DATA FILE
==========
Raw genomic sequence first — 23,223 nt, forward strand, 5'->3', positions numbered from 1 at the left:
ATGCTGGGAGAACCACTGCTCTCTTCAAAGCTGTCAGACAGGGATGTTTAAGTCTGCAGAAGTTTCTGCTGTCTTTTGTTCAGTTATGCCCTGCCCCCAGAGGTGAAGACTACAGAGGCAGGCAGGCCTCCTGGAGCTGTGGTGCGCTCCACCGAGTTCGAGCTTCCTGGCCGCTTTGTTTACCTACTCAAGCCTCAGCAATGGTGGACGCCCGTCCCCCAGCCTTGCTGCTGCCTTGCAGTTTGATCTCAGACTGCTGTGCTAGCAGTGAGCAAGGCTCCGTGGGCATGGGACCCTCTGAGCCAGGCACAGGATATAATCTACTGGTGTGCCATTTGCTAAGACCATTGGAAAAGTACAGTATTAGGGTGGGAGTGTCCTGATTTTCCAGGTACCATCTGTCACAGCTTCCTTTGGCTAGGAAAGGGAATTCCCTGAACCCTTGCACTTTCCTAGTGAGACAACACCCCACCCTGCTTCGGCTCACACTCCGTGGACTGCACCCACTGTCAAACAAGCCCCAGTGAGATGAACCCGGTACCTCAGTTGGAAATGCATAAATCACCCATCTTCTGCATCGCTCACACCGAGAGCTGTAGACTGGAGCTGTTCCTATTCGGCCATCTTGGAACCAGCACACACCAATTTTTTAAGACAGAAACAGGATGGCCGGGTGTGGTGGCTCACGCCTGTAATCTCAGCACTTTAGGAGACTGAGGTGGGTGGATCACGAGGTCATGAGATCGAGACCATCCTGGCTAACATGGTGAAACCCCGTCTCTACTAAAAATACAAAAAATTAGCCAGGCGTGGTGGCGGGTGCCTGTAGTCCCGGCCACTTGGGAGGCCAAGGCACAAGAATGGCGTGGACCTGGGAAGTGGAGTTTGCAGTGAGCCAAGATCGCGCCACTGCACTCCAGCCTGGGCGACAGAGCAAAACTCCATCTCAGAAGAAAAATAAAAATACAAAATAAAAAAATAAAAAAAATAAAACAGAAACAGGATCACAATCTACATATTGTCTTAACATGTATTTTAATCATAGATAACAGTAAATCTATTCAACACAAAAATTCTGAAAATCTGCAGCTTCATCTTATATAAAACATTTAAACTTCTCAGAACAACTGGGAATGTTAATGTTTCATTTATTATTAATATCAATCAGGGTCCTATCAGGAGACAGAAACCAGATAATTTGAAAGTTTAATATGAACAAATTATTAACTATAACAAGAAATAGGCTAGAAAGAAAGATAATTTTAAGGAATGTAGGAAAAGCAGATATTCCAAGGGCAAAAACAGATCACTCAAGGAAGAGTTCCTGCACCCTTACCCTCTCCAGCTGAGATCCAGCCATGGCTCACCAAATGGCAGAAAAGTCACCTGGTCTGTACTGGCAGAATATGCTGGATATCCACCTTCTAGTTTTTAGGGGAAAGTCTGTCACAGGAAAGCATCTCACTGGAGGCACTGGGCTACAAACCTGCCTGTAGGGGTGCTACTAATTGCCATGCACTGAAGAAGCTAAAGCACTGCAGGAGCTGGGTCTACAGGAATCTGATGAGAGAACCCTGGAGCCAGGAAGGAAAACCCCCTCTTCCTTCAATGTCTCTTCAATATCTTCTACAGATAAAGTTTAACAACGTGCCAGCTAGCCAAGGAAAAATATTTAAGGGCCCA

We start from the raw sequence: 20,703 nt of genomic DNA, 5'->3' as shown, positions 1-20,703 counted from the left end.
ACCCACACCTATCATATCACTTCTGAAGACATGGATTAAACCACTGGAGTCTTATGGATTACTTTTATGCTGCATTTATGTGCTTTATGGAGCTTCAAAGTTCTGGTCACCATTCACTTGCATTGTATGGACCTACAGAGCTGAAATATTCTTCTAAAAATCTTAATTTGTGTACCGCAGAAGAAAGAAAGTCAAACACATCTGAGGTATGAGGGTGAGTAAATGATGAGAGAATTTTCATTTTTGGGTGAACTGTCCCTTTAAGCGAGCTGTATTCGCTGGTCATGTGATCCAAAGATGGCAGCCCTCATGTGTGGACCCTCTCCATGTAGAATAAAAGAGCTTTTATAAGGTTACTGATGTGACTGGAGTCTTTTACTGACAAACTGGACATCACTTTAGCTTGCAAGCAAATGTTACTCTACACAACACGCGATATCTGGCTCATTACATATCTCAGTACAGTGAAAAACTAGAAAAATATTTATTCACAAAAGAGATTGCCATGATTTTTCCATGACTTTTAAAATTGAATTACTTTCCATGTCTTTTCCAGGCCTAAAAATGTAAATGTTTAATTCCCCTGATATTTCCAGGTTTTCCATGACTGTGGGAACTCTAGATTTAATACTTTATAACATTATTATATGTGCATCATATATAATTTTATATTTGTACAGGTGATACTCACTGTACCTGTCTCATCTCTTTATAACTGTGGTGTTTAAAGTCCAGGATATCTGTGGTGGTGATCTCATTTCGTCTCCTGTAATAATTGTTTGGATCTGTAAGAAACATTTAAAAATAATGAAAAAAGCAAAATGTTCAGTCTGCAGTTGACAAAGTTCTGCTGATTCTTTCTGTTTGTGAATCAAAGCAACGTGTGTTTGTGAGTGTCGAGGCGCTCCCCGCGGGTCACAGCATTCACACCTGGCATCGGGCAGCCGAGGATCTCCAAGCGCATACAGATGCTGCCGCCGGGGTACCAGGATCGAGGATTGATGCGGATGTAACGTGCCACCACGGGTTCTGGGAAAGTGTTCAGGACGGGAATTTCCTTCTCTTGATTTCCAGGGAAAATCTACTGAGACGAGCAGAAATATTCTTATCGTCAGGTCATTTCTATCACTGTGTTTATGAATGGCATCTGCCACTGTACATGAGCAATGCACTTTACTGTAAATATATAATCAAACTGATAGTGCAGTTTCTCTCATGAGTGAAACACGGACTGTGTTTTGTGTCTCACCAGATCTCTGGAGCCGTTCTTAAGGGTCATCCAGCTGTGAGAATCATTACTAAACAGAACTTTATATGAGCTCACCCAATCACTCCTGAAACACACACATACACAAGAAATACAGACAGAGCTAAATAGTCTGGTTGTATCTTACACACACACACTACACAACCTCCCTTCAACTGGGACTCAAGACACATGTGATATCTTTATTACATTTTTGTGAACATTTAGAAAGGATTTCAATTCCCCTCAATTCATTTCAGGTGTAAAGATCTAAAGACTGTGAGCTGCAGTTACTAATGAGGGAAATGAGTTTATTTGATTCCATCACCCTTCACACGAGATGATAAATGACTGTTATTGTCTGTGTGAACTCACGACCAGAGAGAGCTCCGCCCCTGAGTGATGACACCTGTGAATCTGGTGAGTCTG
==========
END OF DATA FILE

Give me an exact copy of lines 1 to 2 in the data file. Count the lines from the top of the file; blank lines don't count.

Raw genomic sequence first — 23,223 nt, forward strand, 5'->3', positions numbered from 1 at the left:
ATGCTGGGAGAACCACTGCTCTCTTCAAAGCTGTCAGACAGGGATGTTTAAGTCTGCAGAAGTTTCTGCTGTCTTTTGTTCAGTTATGCCCTGCCCCCAGAGGTGAAGACTACAGAGGCAGGCAGGCCTCCTGGAGCTGTGGTGCGCTCCACCGAGTTCGAGCTTCCTGGCCGCTTTGTTTACCTACTCAAGCCTCAGCAATGGTGGACGCCCGTCCCCCAGCCTTGCTGCTGCCTTGCAGTTTGATCTCAGACTGCTGTGCTAGCAGTGAGCAAGGCTCCGTGGGCATGGGACCCTCTGAGCCAGGCACAGGATATAATCTACTGGTGTGCCATTTGCTAAGACCATTGGAAAAGTACAGTATTAGGGTGGGAGTGTCCTGATTTTCCAGGTACCATCTGTCACAGCTTCCTTTGGCTAGGAAAGGGAATTCCCTGAACCCTTGCACTTTCCTAGTGAGACAACACCCCACCCTGCTTCGGCTCACACTCCGTGGACTGCACCCACTGTCAAACAAGCCCCAGTGAGATGAACCCGGTACCTCAGTTGGAAATGCATAAATCACCCATCTTCTGCATCGCTCACACCGAGAGCTGTAGACTGGAGCTGTTCCTATTCGGCCATCTTGGAACCAGCACACACCAATTTTTTAAGACAGAAACAGGATGGCCGGGTGTGGTGGCTCACGCCTGTAATCTCAGCACTTTAGGAGACTGAGGTGGGTGGATCACGAGGTCATGAGATCGAGACCATCCTGGCTAACATGGTGAAACCCCGTCTCTACTAAAAATACAAAAAATTAGCCAGGCGTGGTGGCGGGTGCCTGTAGTCCCGGCCACTTGGGAGGCCAAGGCACAAGAATGGCGTGGACCTGGGAAGTGGAGTTTGCAGTGAGCCAAGATCGCGCCACTGCACTCCAGCCTGGGCGACAGAGCAAAACTCCATCTCAGAAGAAAAATAAAAATACAAAATAAAAAAATAAAAAAAATAAAACAGAAACAGGATCACAATCTACATATTGTCTTAACATGTATTTTAATCATAGATAACAGTAAATCTATTCAACACAAAAATTCTGAAAATCTGCAGCTTCATCTTATATAAAACATTTAAACTTCTCAGAACAACTGGGAATGTTAATGTTTCATTTATTATTAATATCAATCAGGGTCCTATCAGGAGACAGAAACCAGATAATTTGAAAGTTTAATATGAACAAATTATTAACTATAACAAGAAATAGGCTAGAAAGAAAGATAATTTTAAGGAATGTAGGAAAAGCAGATATTCCAAGGGCAAAAACAGATCACTCAAGGAAGAGTTCCTGCACCCTTACCCTCTCCAGCTGAGATCCAGCCATGGCTCACCAAATGGCAGAAAAGTCACCTGGTCTGTACTGGCAGAATATGCTGGATATCCACCTTCTAGTTTTTAGGGGAAAGTCTGTCACAGGAAAGCATCTCACTGGAGGCACTGGGCTACAAACCTGCCTGTAGGGGTGCTACTAATTGCCATGCACTGAAGAAGCTAAAGCACTGCAGGAGCTGGGTCTACAGGAATCTGATGAGAGAACCCTGGAGCCAGGAAGGAAAACCCCCTCTTCCTTCAATGTCTCTTCAATATCTTCTACAGATAAAGTTTAACAACGTGCCAGCTAGCCAAGGAAAAATATTTAAGGGCCCA